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MUNPlanet: Madeeha, you live and study in Denmark. Tell us something about your life path, and what the deciding factor that led you to your first MUN was.
Madeeha: My involvement in volunteer work and working with NGOs sand debates started back in high school. I loved to manage and organize cool events for people and when I turned 18, I joined a group to found “Bedre Psykiatri Ungdom” a Danish organization that works for better conditions for the relatives of people with mental health disorders. My favorite saying is: “If you get wet, you might as well go swimming”!
I guess this can apply to how I decided that working with management, NGOs and solving problems was something I liked. After working with Save the Children Denmark, Danish Red Cross, Red Cross International, Danish Refugee Council, Care International, WSPA and Organization for the preservation of Danish nature, a very lucky and random incident made me join MUN.
I saw a flyer at the university that I could join a debate club and learn diplomacy. I actually did not have time, but my Economics class got cancelled, so I decided to show up for the introductory meeting – something I never regretted doing! I had a lot of experience, working with different organizations in Denmark, but engaging with MUN, in English, discussing world politics and meeting interesting people was so cool and I spent a lot of time on it, which got me elected as President for that MUN society just four months after I started. MUN is different from anything I have done before. Although we discuss serious issues and work with a serious organization – it's “just” a simulation! This is the only place in the world you can just have fun with it. Unlike in the other places I worked, where a mistake would have serious consequences, in MUNs the “worst case scenario” is a failed draft resolution...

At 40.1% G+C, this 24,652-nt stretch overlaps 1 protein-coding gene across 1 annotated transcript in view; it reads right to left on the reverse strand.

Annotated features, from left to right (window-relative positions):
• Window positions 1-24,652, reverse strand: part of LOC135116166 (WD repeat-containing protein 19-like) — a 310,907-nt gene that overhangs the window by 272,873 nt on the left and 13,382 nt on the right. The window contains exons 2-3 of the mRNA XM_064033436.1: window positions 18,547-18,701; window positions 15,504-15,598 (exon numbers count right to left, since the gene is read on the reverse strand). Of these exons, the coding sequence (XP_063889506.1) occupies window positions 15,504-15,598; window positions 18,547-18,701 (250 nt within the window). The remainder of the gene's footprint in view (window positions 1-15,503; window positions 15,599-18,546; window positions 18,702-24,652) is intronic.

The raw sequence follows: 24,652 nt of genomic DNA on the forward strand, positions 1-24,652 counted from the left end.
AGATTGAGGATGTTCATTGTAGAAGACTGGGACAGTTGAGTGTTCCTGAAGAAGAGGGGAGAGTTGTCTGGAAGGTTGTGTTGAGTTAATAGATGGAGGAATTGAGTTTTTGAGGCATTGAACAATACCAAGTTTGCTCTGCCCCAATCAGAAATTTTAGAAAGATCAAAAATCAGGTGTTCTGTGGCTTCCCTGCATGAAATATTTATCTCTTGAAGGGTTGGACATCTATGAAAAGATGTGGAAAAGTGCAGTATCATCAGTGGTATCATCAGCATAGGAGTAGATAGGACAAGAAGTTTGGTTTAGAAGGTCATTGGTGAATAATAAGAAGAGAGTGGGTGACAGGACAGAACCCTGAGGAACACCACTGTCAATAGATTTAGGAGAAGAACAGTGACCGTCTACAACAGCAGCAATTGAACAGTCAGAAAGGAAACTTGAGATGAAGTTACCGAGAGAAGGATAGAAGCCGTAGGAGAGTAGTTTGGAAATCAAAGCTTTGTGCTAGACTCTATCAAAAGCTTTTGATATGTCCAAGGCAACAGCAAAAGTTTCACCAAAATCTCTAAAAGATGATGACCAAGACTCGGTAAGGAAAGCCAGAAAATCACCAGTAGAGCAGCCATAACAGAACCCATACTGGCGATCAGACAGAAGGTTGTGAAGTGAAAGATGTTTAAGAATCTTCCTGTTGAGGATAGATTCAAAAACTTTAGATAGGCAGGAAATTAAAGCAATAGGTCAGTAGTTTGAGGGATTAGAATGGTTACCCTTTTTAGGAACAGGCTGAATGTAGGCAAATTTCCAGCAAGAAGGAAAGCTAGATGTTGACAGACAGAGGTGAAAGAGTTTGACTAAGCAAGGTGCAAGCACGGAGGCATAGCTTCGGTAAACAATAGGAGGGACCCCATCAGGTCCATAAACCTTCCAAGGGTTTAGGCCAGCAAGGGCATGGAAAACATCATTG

Madeeha: I feel my non-political science background is a pro and a con at the same time. A con, because it is clear that other MUNers have a way bigger and detailed knowledge about the topics we are discussing, historical context of conflicts and many of my friends discussed the Ukraine crisis with me with other academic expressions from their studies than I could. A pro, because my studies have given me a bigger understanding of how an organization runs, organizational behavior, management, marketing and economics and therefore I know how to motivate people to work together on draft resolutions as well as how to improve the effectiveness of a committee and lead results with people.
MUNPlanet: Do you think that MUNs are addictive, and what is their most addictive feature to you?
Madeeha: It is very addicting! Once you have the “MUN fever” it is difficult to get rid of! I am definitely most addicted to the “high”, the adrenaline rush I get when debating and fighting with other delegates’ countries to protect own values and national interests. If you get really involved in your role, it's hard to let that role go in the socials – for me, anyways.
MUNPlanet: What MUN committees are your favourite? Also, what do you think about non-UN committees simulated at MUNs?
Madeeha: At international conferences, I have always chosen the HRC and SOCHUM. I like the field in which they work, but still I will say that for the actual debating, my favorite would be the Security Council (preferably representing a P5!). I am not a big fan of non-UN committees simulated at MUNs. For me, that is outside the actual concept of the UN.